Homeowners in more than 30 towns and villages in Massachusetts have collectively lost an estimated $ 97 million in equity through foreclosures over a six-year period, according to a new study from the libertarian Pacific Legal Foundation.
The losses are in part the result of an unusual policy that allows homeowners to lose everything, including any remaining equity in their home, in tax lien foreclosures in Massachusetts Land Court. Massachusetts is one of 12 states that allow this type of locking system.
The California-based legal organization calls the policy unconstitutional, citing a clause in the United States Constitution that prohibits the government from taking private property for public use without fair compensation. The group’s report reflects criticism from local housing advocates and some lawmakers, who have tried for years to reform state laws.
âThe government should protect private property, not allow state-authorized theft,â the Pacific Legal Foundation report said. “When governments (or their agents) take a property, sell it, and hold onto all the proceeds – beyond what is owed on a debt related to that property – they are stealing money from some of the most vulnerable residents. of the Commonwealth. “
Several state lawmakers have proposed bills to overhaul tax lien laws, including better notice to landowners of their debt and explicit language on how the process can lead to equity participation in the land. both by municipal tax collectors and by private companies that buy back debts. then sue for foreclosure against the owners.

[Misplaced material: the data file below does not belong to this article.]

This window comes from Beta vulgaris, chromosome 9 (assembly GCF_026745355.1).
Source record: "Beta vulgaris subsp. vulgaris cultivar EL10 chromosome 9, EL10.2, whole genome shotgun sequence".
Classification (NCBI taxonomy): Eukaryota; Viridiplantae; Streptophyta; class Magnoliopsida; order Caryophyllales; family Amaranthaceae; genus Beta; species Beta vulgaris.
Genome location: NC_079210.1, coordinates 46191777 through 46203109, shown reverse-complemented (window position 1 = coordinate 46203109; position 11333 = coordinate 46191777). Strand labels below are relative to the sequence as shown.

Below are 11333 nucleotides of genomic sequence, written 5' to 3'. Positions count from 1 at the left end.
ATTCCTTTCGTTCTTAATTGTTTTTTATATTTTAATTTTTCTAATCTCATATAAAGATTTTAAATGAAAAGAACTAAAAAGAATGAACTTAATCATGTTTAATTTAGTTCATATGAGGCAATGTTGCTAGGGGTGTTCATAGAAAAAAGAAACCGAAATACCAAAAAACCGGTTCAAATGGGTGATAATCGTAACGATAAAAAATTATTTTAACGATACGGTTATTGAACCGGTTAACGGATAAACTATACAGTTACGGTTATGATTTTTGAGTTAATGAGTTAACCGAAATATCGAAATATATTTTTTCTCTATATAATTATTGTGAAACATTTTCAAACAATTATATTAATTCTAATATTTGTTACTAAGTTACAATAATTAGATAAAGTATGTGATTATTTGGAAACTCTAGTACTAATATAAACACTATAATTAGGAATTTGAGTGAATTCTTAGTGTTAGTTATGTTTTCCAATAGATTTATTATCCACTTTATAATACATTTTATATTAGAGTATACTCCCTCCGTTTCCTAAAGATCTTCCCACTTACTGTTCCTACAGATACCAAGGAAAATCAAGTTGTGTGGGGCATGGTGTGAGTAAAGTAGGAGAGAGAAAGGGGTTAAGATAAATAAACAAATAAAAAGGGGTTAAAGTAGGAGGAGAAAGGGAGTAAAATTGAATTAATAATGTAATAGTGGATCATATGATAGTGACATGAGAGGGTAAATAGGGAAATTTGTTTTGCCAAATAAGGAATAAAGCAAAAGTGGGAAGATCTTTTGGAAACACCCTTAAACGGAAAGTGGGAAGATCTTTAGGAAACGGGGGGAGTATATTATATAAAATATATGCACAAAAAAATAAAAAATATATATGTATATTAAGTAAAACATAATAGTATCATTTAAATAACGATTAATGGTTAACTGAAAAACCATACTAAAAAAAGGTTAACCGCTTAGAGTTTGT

Forcelosures are not just the result of non-payment of a mortgage. Property owners can also be forced to default due to unpaid property taxes or even water or sewer bills.
The Massachusetts Collectors and Treasurers Association has always resisted reform bills, arguing that they would be expensive and complex for municipalities to implement.
Christopher Sweet, city of North Attleboro treasurer and collector and chairman of the state association, told GBH News he was open to talking about changes in state law, but said the Pacific Legal Foundation had exaggerated the scale of the problem.
âIt sounds dramatic and it’s terrible – people are losing their homes and being foreclosed – but it’s not as widespread a problem as they describe in the report,â Sweet said. He said a small fraction of the state’s millions of homeowners have lost property to six-year tax lien foreclosures.
But local critics and the foundation argued that vulnerable homeowners are most likely to lose in such cases.
“It almost exclusively affects low-income people and the elderly who are housing rich and money poor,” said Todd Kaplan, consumer and housing lawyer at Greater Boston Legal Services. âWhen we see the number of people who have actually lost their homes, these are vulnerable peopleâ¦ and that’s why they lost their homes. ”